- The number of Seek job listings was 12.4% higher in February 2021 than a year prior, suggesting some renewed confidence in the jobs market.
- Job listings grew 4.1% month-on-month, making February the fourth consecutive month of positive growth.
- The news arrives just weeks before the Federal Government intends to wind back wage subsidies and unemployment payments, citing the strength of the economy.
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The number of job ads on employment portal Seek was 12.4% higher in February 2021 than at the same point last year, suggesting corners of the Australian labour market are recovering from a tumultuous 2020.
In a new report, Seek claims job ads grew by 4.1% from January to February, marking the fourth consecutive month of ballooning job vacancies.
February was also the first month since coronavirus restrictions set in that every state and territory tallied year-on-year job ad growth.
Job listings in the construction, consumer services, industrial, and public sector all rose compared to February 2020, Seek reports, with the only year-on-year deficit in the professional services category.
Contextualising that 10.1% gap, Kendra Banks, managing director Seek ANZ, said those roles “tend to be the more office-based corporate roles that are based in a CBD,” where many offices remain vacant.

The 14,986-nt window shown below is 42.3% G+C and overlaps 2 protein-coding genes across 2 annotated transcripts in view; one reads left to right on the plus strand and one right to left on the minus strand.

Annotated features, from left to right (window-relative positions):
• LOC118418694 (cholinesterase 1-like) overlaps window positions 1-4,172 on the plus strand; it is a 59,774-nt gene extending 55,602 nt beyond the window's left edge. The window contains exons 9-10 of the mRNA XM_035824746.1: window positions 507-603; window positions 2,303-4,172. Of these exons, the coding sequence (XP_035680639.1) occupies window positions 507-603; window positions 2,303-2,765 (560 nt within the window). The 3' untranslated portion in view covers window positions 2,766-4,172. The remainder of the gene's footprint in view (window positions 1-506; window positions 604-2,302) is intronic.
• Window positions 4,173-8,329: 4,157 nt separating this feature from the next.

The biggest job ad contributions came from the trades, healthcare, and hospitality sectors. Tellingly, job ads in the human resources and recruitment field also grew 17% over the month.
The increase in job listings will surely be welcomed by the Federal Government, which plans to wind down its JobKeeper wage subsidy program and elevated levels of the JobSeeker unemployment payment at the end of the month.
But the latest Seek figures are unlikely to drive confidence across the board.
Commonwealth Bank economists forecast 110,00 job losses when when JobKeeper peters out, telegraphing another crushing blow to Australia’s uneven economic recovery.
Meanwhile, Australia’s unemployment rate was 1.1% higher in January 2021 than a year prior.
Social services advocates also maintain there are nine job-hunters for every vacant position, making Seek’s new figures a promising, if uncertain, indication of Australia’s ascendancy from the coronavirus crisis.
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